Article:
At the same time, opponents are hoping that under Biden, the Environmental Protection Agency will use its long-standing authority under the Clean Water Act to preemptively halt projects that the agency thinks will pollute nearby waterways.

Groups that fought the mine expressed confidence Wednesday that it might finally be on its last legs as a consequential transition takes place in Washington. “This project had four years to get an approval in the most favorable political environment imaginable — that is, under the Trump administration,” Reynolds said.

Trout Unlimited President Chris Wood, whose anglers’ group has campaigned against the project, said a decision to deny it a permit is “a victory for common sense. Bristol Bay is the wrong place for industrial-scale mining, and we look forward to working with the state and other partners to protect Bristol Bay and its world-class fisheries permanently.”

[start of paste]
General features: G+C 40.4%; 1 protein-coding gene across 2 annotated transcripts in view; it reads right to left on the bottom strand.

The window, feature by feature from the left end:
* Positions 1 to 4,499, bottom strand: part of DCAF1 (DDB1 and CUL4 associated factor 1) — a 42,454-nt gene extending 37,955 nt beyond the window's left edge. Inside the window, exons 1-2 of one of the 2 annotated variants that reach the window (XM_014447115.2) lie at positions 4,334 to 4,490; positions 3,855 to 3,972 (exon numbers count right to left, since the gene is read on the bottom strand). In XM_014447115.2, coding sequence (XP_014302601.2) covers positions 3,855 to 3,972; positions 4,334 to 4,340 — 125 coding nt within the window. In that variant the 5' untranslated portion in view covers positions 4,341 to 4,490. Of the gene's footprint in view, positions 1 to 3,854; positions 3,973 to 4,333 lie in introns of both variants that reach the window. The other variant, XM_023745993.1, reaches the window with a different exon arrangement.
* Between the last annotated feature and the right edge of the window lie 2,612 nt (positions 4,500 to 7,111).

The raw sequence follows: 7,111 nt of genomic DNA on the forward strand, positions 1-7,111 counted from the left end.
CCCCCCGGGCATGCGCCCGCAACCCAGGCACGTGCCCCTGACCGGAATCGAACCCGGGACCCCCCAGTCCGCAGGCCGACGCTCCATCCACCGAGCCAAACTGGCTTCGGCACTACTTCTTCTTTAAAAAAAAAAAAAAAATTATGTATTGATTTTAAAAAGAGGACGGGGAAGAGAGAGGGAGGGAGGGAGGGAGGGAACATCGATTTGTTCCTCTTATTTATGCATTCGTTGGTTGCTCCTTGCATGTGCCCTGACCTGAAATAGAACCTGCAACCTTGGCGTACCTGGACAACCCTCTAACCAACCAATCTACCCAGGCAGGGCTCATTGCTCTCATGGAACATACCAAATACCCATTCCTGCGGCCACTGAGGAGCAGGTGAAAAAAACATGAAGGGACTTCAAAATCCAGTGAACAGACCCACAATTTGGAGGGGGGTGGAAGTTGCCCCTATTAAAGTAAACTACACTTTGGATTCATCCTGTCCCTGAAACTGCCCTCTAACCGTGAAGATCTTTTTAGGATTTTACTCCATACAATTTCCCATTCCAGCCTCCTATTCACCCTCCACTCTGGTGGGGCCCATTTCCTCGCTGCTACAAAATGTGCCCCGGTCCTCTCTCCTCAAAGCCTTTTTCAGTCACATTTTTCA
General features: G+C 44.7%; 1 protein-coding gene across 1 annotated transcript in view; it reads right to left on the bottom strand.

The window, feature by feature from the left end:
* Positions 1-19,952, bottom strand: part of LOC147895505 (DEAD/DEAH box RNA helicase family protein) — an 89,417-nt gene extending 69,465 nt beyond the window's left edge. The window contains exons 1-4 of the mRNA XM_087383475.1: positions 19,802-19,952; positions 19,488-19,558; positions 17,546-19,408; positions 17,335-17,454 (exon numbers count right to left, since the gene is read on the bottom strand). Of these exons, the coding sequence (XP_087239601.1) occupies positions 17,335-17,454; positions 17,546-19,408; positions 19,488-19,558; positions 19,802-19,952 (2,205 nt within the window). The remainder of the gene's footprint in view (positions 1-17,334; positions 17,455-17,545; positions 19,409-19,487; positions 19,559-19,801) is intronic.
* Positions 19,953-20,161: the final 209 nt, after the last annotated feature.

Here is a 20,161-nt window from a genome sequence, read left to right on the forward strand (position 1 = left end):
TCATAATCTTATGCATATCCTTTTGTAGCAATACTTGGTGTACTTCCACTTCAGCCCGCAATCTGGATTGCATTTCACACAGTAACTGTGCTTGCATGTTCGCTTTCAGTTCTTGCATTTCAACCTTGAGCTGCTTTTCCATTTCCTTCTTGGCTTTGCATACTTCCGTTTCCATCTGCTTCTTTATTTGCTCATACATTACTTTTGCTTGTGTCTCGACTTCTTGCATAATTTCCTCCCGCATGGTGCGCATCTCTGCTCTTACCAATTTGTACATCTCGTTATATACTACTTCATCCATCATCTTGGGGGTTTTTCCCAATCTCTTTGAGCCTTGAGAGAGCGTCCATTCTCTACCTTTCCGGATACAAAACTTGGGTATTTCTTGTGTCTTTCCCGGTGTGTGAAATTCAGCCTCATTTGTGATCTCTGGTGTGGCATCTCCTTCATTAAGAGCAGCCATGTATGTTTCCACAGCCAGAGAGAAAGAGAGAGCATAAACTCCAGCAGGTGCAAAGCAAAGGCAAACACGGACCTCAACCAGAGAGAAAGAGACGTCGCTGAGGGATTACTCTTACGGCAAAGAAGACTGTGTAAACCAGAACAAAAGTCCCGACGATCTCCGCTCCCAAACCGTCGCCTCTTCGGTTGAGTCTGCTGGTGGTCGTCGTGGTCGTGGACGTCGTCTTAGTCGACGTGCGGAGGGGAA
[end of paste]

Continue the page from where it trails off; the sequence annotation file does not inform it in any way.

Bristol Bay Native Corporation President Jason Metrokin, also its chief executive, said his group and others will keep working “to ensure that wild salmon continue to thrive in Bristol Bay waters, bringing with them the immense cultural, subsistence and economic benefits that we all have enjoyed for so long.”

Adam Kolton, executive director of the Alaska Wilderness League, was among those giving thanks for the decision on the eve of Thanksgiving. Most of all, he was grateful that such a diverse group of opponents had raised their voices, over and over again.

“The credit for this victory belongs not to any politician but to Alaskans and Bristol Bay’s Indigenous peoples, as well as to hunters, anglers and wildlife enthusiasts from all across the country who spoke out in opposition to this dangerous and ill-conceived project,” he said in a statement. “We can be thankful that their voices were heard, that science counted and that people prevailed over short-term profiteering.”